# [Haskell-cafe] Re: A question about "monad laws"

apfelmus apfelmus at quantentunnel.de
Mon Feb 11 10:14:34 EST 2008

```Deokjae Lee wrote:
> Tutorials about monad mention the "monad axioms" or "monad laws". The
> tutorial "All About Monads" says that "It is up to the programmer to
> ensure that any Monad instance he creates satisfies the monad laws".
>
> The following is one of the laws.
>
> (x >>= f) >>= g == x >>= (\v -> f v >>= g)
>
> However, this seems to me a kind of mathematical identity. If it is
> mathematical identity, a programmer need not care about this law to
> implement a monad. Can anyone give me an example implementation of
> monad that violate this law ?

I will be mean by asking the following counter question:

x + (y + z) = (x + y) + z

is a mathematical identity. If it is a mathematical identity, a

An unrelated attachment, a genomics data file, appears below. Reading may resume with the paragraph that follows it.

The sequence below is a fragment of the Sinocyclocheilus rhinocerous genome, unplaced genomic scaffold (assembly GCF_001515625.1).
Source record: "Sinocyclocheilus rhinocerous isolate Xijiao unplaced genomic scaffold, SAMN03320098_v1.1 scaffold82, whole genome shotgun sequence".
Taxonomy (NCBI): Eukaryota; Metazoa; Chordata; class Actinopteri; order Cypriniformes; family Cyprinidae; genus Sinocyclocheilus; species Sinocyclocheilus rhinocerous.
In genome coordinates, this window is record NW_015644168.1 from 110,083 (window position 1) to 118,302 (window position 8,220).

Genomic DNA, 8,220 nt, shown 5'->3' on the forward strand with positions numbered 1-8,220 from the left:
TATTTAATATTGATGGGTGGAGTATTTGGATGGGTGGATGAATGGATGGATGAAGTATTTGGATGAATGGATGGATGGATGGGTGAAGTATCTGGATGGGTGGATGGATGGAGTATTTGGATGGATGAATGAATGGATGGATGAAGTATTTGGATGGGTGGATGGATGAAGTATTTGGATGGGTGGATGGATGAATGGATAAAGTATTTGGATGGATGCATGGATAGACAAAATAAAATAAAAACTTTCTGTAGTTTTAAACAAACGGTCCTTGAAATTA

programmer need not care about this law to implement addition + . Can
anyone give me an example implementation of addition that violates this law?

The only difference here is that the associative law for addition is
"obvious" to you, whereas the associative law for monads is not
"obvious" to you (yet). As Neil mentioned, maybe

http://www.haskell.org/haskellwiki/Monad_Laws

can help to convince yourself that the associative law monads should be
obvious, too.

In short, the reason for its obviousness is the interpretation of >>= in
terms of sequencing actions with side effects. The law is probably best
demonstration with its special case

x >> (y >> z) = (x >> y) >> z

In other words, it signifies that it's only the sequence of x,y,z and
not the nesting that matters.

Regards,
apfelmus

```

More information about the Haskell-Cafe mailing list